Posted By: HGG Advances
Each month, the editors of Human Genetics and Genomics Advances interview an early-career researcher who has published work in the journal. This month we check in with Nelson Ugwu (@_NelsonUgwu) to discuss his paper, “Cutaneous and hepatic vascular lesions due to a recurrent somatic GJA4 mutation reveal a pathway for vascular malformation.”
HGGA: What motivated you to start working on this project?
NU: Despite being first described over 100 years ago, mutations underlying hepatic hemangiomas (HHs) had not been identified. Mutations associated with cutaneous venous malformations (CVMs) have been found, but a significant proportion still have no genetic explanation. We also found it curious that HHs and CVMs shared similar histologic features, so we wondered whether both arise from mutations in functionally similar genes or alterations in a shared pathway.
HGGA: What about this paper/project most excites you?
NU: Several aspects of the paper were exciting. We identified the same mutation in both HHs and CVMs indicating that they are the same lesion type. It is possible that cavernous lesions in other organs, including the brain, may also share the same mutation. I was thrilled that we identified a drug compound which reverses changes associated with the mutation because the most definitive treatment, so far, for HHs has been surgical excision. It was satisfying to identify a mutation in clinical cases using bioinformatics, evaluate it with molecular experiments and propose a noninvasive therapeutic candidate in the same paper.
HGGA: What do hope is the impact of this work for the human genetics community?
NU: I hope the SGK1-Cx37 pathway we identified paves the way for new discoveries in vascular biology and venous malformations. I also hope our work encourages researchers to pursue their scientific convictions beyond established pathways when a new finding doesn’t fit into them.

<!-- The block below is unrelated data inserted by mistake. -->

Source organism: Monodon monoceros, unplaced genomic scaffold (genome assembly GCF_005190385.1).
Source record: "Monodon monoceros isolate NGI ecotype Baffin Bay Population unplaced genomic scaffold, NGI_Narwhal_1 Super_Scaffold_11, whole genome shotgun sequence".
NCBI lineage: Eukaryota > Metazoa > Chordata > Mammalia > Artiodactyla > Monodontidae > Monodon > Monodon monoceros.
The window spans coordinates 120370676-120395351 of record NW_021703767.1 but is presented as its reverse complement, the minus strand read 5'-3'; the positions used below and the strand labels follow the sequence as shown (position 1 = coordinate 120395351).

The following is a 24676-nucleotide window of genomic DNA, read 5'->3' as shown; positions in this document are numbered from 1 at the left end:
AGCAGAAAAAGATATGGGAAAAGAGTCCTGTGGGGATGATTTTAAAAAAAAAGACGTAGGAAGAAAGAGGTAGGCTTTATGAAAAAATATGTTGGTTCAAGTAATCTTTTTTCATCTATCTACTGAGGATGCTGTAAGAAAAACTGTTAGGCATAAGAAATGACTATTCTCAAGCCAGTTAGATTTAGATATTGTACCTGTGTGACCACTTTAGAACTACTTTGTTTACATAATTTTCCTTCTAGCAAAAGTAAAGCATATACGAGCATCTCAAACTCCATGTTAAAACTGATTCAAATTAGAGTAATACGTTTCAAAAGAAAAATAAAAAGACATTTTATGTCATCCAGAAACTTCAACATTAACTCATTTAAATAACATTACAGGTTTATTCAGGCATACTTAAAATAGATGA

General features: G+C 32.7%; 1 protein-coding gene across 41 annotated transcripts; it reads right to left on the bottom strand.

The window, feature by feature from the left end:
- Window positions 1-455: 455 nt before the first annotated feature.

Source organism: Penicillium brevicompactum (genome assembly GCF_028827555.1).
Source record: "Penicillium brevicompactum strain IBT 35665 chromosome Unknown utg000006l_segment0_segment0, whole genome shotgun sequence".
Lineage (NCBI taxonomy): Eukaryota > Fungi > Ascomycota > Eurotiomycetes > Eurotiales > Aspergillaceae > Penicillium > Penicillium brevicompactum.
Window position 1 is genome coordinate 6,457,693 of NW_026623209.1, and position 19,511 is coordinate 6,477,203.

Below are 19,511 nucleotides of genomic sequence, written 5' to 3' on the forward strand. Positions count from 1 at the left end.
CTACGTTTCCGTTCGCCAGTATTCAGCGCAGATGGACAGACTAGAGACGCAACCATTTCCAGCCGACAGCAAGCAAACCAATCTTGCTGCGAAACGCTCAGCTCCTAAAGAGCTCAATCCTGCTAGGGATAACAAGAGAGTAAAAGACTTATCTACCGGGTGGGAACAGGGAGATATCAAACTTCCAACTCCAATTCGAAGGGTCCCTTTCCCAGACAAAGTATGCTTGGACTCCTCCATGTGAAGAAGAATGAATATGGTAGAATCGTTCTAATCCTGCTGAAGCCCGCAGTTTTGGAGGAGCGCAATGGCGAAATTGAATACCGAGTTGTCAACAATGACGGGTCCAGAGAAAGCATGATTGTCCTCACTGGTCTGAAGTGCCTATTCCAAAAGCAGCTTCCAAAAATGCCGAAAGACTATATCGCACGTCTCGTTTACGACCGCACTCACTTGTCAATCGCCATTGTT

HGGA: What are some of the biggest challenges you’ve faced as a young scientist?
NU: The COVID-19 pandemic significantly hindered my work in the lab, as I know it did for so many others. I was fortunate to have supportive mentors, friends, and family who I was able to lean on for support. Another challenge I’ve faced is keeping up with the latest methods in bioinformatics and molecular biology given the speed of discovery in both fields. They complement each other and I think knowing more about one helps you do better at the other. It’s a challenge that I enjoy, and one I think is worth taking on.
HGGA: And for fun, what is one of the most fascinating things in genetics you’ve learned about in the past year or so?
NU: I recently learned about how metabolites produced by cancer cells can inhibit homology directed DNA repair by interfering with the lysine demethylase KDM4B. It’s a fascinating discovery that adds another layer of complexity to the pathobiology of cancer but also provides novel opportunity for therapeutic intervention.